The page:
One of the most gripping storylines currently running in Coronation Street revolves around the battle between the short-fused former policewoman, Kirsty, and her battered boyfriend, Tyrone, over custody of their newborn daughter, Ruby.
Having been subjected to domestic violence for a number of months, Tyrone's desire for a parting of the ways has been thwarted following Kirsty's decision not to put his name on Ruby's birth certificate.
Although the story is set in England, any father resident in Scotland would face a dilemma similar to that of Tyrone. Prior to the Family Law (Scotland) Act 2006, an unmarried father did not have parental rights and responsibilities in relation to his child. This changed for children born after 4 May 2006, provided the unmarried father was named on the birth certificate, which gave him the same parental rights and responsibilities as the mother. Unfortunately, the change in the law does not give a 'Tartan Tyrone' automatic parental rights and responsibilities.
It is possible for an unmarried father to obtain parental rights and responsibilities by agreement with the mother. The agreement is in a statutory form that can be downloaded from the Scottish Government website. Both parents sign the document and it is then registered for preservation for the future. Unfortunately, many couples who could enter such an agreement when they are together do not do so and the absence of parental rights and responsibilities for the father only becomes an issue if the couple separate. By that stage, the mother is unlikely to sign an agreement and sadly more often than not, the father has to seek an order from court.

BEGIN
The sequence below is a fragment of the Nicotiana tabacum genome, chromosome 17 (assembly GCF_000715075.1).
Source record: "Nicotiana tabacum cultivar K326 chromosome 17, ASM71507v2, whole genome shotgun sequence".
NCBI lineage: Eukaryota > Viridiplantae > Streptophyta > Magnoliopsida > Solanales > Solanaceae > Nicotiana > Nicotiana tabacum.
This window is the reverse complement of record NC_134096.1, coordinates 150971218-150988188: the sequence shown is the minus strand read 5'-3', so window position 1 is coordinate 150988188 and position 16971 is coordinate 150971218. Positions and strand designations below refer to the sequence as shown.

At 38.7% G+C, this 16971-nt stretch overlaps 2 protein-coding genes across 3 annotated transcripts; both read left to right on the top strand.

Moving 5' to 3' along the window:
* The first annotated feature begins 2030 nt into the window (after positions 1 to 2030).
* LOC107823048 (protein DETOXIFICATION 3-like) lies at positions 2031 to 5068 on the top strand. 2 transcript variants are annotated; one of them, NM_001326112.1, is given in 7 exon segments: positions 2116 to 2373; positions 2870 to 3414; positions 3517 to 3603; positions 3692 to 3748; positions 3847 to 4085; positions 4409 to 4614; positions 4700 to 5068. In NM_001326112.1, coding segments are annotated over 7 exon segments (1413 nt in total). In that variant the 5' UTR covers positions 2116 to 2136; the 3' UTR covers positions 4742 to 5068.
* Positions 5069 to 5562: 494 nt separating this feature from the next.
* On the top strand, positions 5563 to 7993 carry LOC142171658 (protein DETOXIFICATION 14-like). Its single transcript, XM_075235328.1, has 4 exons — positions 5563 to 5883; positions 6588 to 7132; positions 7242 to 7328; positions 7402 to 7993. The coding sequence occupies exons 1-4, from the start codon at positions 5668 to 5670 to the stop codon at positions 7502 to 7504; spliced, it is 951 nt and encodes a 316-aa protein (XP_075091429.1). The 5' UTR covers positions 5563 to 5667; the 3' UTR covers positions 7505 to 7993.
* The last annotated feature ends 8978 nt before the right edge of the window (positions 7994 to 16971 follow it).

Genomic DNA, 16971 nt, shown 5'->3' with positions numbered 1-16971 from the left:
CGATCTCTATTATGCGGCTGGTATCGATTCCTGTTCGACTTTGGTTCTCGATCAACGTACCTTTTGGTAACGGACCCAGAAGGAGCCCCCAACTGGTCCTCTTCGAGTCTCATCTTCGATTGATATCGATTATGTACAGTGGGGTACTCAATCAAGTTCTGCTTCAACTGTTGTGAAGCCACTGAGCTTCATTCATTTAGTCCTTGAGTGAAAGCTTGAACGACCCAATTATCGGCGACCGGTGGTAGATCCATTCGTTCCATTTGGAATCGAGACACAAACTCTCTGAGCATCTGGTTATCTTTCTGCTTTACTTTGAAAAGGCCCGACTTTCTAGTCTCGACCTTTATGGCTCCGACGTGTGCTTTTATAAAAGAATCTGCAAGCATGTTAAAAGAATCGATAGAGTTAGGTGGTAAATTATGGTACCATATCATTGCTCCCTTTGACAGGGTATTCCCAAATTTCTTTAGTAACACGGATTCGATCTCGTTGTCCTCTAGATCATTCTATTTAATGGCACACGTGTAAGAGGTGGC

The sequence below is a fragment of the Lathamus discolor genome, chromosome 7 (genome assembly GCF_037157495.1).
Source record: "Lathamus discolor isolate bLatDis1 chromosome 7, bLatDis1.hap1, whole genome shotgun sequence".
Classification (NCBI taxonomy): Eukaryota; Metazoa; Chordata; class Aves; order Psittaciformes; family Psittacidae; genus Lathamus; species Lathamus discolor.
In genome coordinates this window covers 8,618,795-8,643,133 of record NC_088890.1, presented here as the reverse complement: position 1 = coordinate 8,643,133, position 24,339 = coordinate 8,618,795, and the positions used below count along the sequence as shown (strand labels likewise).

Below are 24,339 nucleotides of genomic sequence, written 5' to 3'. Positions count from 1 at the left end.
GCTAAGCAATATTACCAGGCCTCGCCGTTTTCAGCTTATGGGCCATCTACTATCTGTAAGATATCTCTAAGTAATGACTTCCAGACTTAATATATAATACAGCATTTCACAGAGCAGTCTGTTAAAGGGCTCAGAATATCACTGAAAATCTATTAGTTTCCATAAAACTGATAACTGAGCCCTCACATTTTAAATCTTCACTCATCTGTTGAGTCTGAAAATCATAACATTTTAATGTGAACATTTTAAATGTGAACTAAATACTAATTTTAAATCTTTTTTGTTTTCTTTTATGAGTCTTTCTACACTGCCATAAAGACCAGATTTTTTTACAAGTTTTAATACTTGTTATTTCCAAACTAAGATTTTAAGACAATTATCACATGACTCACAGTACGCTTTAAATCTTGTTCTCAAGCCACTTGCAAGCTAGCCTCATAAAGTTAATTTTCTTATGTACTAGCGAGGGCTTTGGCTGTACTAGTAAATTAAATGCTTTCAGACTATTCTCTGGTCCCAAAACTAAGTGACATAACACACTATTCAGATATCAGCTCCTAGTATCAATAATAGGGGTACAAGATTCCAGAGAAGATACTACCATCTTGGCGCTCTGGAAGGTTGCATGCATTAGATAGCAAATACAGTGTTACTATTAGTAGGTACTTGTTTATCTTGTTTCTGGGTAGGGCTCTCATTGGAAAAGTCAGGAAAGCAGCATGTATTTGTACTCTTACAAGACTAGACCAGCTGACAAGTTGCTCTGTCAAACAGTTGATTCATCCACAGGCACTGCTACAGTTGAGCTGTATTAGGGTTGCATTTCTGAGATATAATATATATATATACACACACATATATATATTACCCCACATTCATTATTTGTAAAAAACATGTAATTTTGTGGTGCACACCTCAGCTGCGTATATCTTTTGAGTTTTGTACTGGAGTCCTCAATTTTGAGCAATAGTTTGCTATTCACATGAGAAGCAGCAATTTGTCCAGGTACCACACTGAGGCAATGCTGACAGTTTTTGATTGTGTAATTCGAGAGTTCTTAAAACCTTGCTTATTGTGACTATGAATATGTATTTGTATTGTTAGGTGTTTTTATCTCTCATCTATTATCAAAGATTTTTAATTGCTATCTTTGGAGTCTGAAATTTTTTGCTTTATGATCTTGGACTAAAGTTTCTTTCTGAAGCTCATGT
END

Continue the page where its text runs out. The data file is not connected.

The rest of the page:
Yet despite his absence from the birth certificate, things are not as bleak as they might seem for Tyrone. It is possible to apply to court in Scotland for an order called a 'declarator of parentage' if the mother denies paternity; in other words the court is shown to be satisfied that the man claiming to be the child's father is more likely than not what he says he is.
An unmarried father can also seek parental rights and responsibilities along with permission to see the child, known as a contact order. The legislation specifically requires the court to consider the impact of domestic abuse on the child so 'Kirsty' - whether in soapland or real life - might not be in as strong a position as she thinks.
Partner - Family Law